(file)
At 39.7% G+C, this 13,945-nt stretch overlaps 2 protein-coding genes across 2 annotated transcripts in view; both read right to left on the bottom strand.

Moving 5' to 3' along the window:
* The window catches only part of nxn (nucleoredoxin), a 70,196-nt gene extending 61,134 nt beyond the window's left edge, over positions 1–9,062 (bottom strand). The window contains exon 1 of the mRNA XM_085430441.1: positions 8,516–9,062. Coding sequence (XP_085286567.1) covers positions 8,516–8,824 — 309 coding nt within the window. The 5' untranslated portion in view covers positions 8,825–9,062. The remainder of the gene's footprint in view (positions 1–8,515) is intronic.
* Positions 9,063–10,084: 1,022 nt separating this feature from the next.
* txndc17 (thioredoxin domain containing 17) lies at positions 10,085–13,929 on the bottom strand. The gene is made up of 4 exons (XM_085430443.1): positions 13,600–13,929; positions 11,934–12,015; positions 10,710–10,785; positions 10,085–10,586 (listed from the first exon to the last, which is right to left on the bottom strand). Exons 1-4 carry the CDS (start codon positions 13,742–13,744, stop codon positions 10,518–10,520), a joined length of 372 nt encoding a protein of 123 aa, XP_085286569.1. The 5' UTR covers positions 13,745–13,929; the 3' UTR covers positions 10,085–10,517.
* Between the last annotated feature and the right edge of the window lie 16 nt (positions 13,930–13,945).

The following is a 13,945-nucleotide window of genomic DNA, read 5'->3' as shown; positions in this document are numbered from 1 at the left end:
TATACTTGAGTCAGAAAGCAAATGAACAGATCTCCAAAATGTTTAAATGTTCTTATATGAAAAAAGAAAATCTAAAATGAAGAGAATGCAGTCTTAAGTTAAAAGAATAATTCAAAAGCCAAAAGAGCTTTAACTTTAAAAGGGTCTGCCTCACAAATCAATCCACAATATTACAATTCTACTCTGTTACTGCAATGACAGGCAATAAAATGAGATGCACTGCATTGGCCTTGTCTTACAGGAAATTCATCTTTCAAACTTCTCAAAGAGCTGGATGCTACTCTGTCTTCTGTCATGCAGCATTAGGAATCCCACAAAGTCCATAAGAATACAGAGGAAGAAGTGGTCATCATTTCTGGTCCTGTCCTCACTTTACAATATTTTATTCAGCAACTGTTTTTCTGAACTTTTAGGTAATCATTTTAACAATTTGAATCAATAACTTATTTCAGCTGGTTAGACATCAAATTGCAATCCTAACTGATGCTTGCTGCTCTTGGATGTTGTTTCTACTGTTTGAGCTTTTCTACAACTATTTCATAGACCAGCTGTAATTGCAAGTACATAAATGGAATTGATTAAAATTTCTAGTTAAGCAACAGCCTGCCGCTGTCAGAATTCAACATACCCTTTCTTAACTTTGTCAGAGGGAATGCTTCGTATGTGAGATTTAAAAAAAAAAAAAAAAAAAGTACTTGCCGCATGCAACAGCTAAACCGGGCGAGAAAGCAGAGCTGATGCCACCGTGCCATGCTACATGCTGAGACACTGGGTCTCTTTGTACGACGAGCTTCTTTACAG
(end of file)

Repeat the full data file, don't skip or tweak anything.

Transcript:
At 39.7% G+C, this 13,945-nt stretch overlaps 2 protein-coding genes across 2 annotated transcripts in view; both read right to left on the bottom strand.

Moving 5' to 3' along the window:
* The window catches only part of nxn (nucleoredoxin), a 70,196-nt gene extending 61,134 nt beyond the window's left edge, over positions 1–9,062 (bottom strand). The window contains exon 1 of the mRNA XM_085430441.1: positions 8,516–9,062. Coding sequence (XP_085286567.1) covers positions 8,516–8,824 — 309 coding nt within the window. The 5' untranslated portion in view covers positions 8,825–9,062. The remainder of the gene's footprint in view (positions 1–8,515) is intronic.
* Positions 9,063–10,084: 1,022 nt separating this feature from the next.
* txndc17 (thioredoxin domain containing 17) lies at positions 10,085–13,929 on the bottom strand. The gene is made up of 4 exons (XM_085430443.1): positions 13,600–13,929; positions 11,934–12,015; positions 10,710–10,785; positions 10,085–10,586 (listed from the first exon to the last, which is right to left on the bottom strand). Exons 1-4 carry the CDS (start codon positions 13,742–13,744, stop codon positions 10,518–10,520), a joined length of 372 nt encoding a protein of 123 aa, XP_085286569.1. The 5' UTR covers positions 13,745–13,929; the 3' UTR covers positions 10,085–10,517.
* Between the last annotated feature and the right edge of the window lie 16 nt (positions 13,930–13,945).

The following is a 13,945-nucleotide window of genomic DNA, read 5'->3' as shown; positions in this document are numbered from 1 at the left end:
TATACTTGAGTCAGAAAGCAAATGAACAGATCTCCAAAATGTTTAAATGTTCTTATATGAAAAAAGAAAATCTAAAATGAAGAGAATGCAGTCTTAAGTTAAAAGAATAATTCAAAAGCCAAAAGAGCTTTAACTTTAAAAGGGTCTGCCTCACAAATCAATCCACAATATTACAATTCTACTCTGTTACTGCAATGACAGGCAATAAAATGAGATGCACTGCATTGGCCTTGTCTTACAGGAAATTCATCTTTCAAACTTCTCAAAGAGCTGGATGCTACTCTGTCTTCTGTCATGCAGCATTAGGAATCCCACAAAGTCCATAAGAATACAGAGGAAGAAGTGGTCATCATTTCTGGTCCTGTCCTCACTTTACAATATTTTATTCAGCAACTGTTTTTCTGAACTTTTAGGTAATCATTTTAACAATTTGAATCAATAACTTATTTCAGCTGGTTAGACATCAAATTGCAATCCTAACTGATGCTTGCTGCTCTTGGATGTTGTTTCTACTGTTTGAGCTTTTCTACAACTATTTCATAGACCAGCTGTAATTGCAAGTACATAAATGGAATTGATTAAAATTTCTAGTTAAGCAACAGCCTGCCGCTGTCAGAATTCAACATACCCTTTCTTAACTTTGTCAGAGGGAATGCTTCGTATGTGAGATTTAAAAAAAAAAAAAAAAAAAGTACTTGCCGCATGCAACAGCTAAACCGGGCGAGAAAGCAGAGCTGATGCCACCGTGCCATGCTACATGCTGAGACACTGGGTCTCTTTGTACGACGAGCTTCTTTACAG